While the civic index is good at capturing this data at the state level, it doesn’t show what is happening at the individual community level, which can be significant, Vissing said. 

 “Civic life is different in the North Country than it is in Portsmouth or than it is Manchester,” she said. “There’s just different realities in different parts of the state.”

With these thoughts in mind, the Carsey School of Public Policy created the “Local Civic Health” guide to analyze communities more closely at the local level.

How Does the Guide Work?

The guide provides a variety of exercises that help communities examine civic health from multiple angles, according to Vissing. 

Some of these include more qualitative research methods, such as interviewing local people within the community about their experiences with civic engagement and local democracy. 

On the other hand, the guide also has fun and creative activities to assess local civic health through different methods and lenses. 

“There’s an engagement technique called Photovoice, where people can go and take pictures or photographs around an issue, and then use it to sort of expose issues in the community or identify assets and have conversation,” Vissing said. 

Another activity that gets participants out of the house and interacting with others is the “civic walking tour.” This activity asks participants to walk through civic spaces with a diverse group of people who think differently about civic issues.

Vissing said this could include people of different ages, political identities or cultures. 

“They might walk through a community center or town hall together and examine, ‘How does this welcome people?’” she said. “Or how does this create barriers to people engaging in this space and engaging with each other?”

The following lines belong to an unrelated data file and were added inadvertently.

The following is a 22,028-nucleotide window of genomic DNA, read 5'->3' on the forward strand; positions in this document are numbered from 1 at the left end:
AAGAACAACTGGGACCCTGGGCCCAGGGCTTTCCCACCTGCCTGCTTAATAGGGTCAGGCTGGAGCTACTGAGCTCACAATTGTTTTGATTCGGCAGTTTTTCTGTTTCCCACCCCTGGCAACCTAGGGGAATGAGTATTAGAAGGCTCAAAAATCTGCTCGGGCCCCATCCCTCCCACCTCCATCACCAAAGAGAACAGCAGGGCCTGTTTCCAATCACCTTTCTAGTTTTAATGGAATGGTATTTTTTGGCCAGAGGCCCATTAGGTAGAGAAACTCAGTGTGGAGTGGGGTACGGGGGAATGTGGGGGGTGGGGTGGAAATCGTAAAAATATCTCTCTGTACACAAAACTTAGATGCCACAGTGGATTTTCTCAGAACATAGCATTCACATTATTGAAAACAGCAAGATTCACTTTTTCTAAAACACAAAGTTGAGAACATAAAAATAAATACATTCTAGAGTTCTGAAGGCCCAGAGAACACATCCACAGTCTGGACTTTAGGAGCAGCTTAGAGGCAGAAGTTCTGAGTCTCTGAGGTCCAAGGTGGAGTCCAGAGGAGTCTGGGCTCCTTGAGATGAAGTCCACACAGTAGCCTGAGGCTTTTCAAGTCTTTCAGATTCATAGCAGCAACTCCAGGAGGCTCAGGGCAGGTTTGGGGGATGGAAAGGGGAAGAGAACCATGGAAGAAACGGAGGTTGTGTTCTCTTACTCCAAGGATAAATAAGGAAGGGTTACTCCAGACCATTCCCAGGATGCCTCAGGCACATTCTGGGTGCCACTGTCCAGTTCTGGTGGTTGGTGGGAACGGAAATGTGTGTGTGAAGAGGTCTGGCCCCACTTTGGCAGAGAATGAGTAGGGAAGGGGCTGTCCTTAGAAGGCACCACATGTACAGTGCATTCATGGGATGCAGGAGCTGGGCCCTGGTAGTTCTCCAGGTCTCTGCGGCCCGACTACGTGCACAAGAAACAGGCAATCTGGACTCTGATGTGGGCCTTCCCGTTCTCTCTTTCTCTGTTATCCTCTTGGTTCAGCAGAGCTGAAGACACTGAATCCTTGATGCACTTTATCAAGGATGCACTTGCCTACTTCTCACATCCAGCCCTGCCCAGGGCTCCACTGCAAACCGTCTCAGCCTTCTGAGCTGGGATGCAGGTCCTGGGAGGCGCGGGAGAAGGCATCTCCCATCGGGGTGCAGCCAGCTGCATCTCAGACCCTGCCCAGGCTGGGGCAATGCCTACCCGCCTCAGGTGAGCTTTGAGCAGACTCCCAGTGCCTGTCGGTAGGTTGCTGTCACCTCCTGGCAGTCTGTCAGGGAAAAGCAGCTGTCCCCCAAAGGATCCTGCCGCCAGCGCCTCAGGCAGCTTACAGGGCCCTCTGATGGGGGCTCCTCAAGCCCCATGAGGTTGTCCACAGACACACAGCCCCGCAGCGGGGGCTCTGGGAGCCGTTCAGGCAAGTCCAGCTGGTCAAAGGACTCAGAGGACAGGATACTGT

Along with these activities to help assess local civic health, another section of the guide applies the findings from the 2020 index, and aims to help communities apply and relate some of their conversations to the bigger picture state data.

Vissing gave the example that in the state index, youth were engaging less than other generations. She said communities could unpack this idea and see if it resonates within them. If it does, they could use the information to examine what barriers exist at the local level and how they can be resolved. 

How to Use the Guide

The 80-page guide is quite extensive. Vissing suggests starting with the toolkit’s website ( and the two introduction videos that function as an “orientation,” she said. 

Another resource to navigate the guide is New Hampshire Listens, a civic engagement initiative of the Carsey School of Public Policy that produced the toolkit. 

Vissing said that New Hampshire Listens is there to help communities navigate the guide, if they don’t know where to start, or want to create long-term civic projects. 

The guide is available online, and both the UNH Carsey School of Public Policy and New Hampshire Listens are available for support in navigating both the toolkit and conversations around local civic health.